Wednesday, 25 March 2009

Day with dolphins around Mount Maunganui, Bay of Plenty

This morning, we got up early to join the Butler's 'swim with dolphins' trip in the Bay of Plenty. We saw a lot of blue penguins resting in the water and tuna fish breaking through the surface. But by 2pm, there had been no signs of dolphins. We were getting seriously worried.

Then out of the blue, we saw a dolphin surface right next to the bow of our sailing boat, Gemini Galaxsea. We got into the water in our wetsuits and snorkelling gear, ready to try and swim with them. However, they decided they had something better to do (i.e. mate or eat) and disappeared.

Twenty minutes later, a large pod of dolphins (about 20 in total) started following our vessel. We got into the water again, holding onto the swim bar at the back of the boat. Apparently, this way the dolphins are less likely to be scared away by our presence. It worked, and we watched them swim under and around us. It was fantastic! Once we left the water, the dolphins stayed with the boat for 15 minutes, so we had time to take lots of pictures and videos.

Read our Rotorua and Taupo posting.

Taupo and Rotorua

In our whistle-stop return tour of the North Island, we stopped at a little town called Taupo. It's home to New Zealand's biggest lake which drains into Huka Falls. They were not quite Niagara Falls, but pretty impressive.

We also watched Aratiatia Rapids fill up after the floodgates of the dam above were opened. It wasn't the tsunami we'd expected, but a steady filling up of rock pools. The highlight of the day was swimming in a local hot stream which was very relaxing.

That night we had to sleep in the back of the car as Andy broke a tent pole. Luckily, there were plenty of plumbing shops around. One piece of copper piping later, the broken pole was splinted and the tent is now ready for Australia.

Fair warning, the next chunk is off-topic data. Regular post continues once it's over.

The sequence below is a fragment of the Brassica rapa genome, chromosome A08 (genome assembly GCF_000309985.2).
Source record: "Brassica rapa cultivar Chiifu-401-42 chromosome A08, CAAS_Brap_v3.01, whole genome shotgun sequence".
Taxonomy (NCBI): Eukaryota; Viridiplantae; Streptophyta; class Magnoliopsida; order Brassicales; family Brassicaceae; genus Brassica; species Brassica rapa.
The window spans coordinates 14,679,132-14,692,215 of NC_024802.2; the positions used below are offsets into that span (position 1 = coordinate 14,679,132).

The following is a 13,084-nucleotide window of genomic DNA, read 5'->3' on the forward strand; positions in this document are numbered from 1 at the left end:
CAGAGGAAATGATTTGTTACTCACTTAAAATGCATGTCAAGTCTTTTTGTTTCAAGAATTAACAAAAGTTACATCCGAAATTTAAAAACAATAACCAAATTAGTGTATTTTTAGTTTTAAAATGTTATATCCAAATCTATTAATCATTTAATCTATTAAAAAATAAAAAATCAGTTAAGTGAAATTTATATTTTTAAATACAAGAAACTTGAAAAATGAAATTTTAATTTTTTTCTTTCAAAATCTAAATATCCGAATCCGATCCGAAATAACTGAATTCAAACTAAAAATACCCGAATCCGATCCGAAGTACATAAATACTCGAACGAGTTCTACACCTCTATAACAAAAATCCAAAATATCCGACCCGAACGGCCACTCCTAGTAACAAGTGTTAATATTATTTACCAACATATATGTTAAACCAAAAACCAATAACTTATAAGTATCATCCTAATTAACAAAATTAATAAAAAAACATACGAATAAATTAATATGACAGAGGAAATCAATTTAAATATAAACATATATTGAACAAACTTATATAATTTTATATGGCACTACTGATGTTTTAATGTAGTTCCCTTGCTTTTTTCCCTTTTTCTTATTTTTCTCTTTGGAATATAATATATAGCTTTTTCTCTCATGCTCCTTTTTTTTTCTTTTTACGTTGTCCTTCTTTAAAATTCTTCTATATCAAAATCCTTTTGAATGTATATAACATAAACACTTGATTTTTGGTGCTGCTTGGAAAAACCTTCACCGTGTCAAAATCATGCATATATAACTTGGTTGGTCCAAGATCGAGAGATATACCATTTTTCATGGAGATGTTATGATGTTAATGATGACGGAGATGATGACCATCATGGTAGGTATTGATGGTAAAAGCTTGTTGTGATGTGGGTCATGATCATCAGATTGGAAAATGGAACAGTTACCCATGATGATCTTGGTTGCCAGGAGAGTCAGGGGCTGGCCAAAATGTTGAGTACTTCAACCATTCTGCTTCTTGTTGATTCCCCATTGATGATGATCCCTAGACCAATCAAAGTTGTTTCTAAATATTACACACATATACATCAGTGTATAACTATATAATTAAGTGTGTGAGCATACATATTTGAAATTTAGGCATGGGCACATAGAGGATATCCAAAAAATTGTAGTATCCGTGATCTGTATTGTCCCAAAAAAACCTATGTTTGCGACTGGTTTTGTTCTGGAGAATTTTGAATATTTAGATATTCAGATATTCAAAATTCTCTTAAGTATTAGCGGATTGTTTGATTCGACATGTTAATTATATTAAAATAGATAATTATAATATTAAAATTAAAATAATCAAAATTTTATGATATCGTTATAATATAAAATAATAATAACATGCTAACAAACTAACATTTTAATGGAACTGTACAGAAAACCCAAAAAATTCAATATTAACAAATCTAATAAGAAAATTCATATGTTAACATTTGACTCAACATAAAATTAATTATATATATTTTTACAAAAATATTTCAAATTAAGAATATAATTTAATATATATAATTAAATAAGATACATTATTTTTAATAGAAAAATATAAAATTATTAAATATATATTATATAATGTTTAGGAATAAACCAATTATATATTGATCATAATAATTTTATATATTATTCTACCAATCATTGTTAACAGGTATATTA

The following day we visited Rotorua and the Wai-O-Tapu Thermal Wonderland. Its star attraction is the Lady Knox Geyser which is set off at 10:15 every morning by applying soap (or 'surfactant' as the guide liked to use).

Jen's favourite was the sensational champagne pool with its bottle-green water and bright orange shelf.

Andy was greatly fascinated by the glooping, boiling mud pools just outside the park. We watched a large, female Dutch tourist beach herself on a fence as she tried to get close to one super-hot mud geyser. Some people have no sense of self-preservation...

Monday, 23 March 2009

Paraparaumu Beach and Mokai Gravity Canyon

Leaving behind the South Island, we made our way to Paraparaumu Beach, home to Jen's old boss Connie, her husband Rod and their daughter Mollie. We had a relaxing time, doing a bit of DIY and joining in the bubbles and trampolining fun with Mollie.

During a short walk on the beach, we saw an impressive thunderstorm – and then promptly got drenched by it. Oh well, perhaps we didn't have time for that quick pint after all. Thanks very much to Rod, Connie and Mollie for having us to stay.

Leaving on Sunday (Mother's Day), we made our way north to Taupo, stopping at Mokai Gravity Canyon on the way. An old bridge used to span the 80m deep canyon. Unfortunately it collapsed during the 1960's when a farmer drove his truck-full of sheep across it. A new bridge now spans the gorge.

Our friend Darren had told us about the flying fox so we decided to give it a try. It's about one kilometre long, drops 160 metres and reaches a speed of 160 kph. Here's the results.

Andy felt he didn't get enough of a rush from the flying fox so he thought that he might like to try a bungy jump. Additional activities were very reasonably priced so before he knew it, he found himself on the edge of the platform, heart racing, looking down at the drop below. The video starts off with the instructor asking Andy how he is doing -”awful”, comes the reply. Andy then says “I'm not sure I can do this...”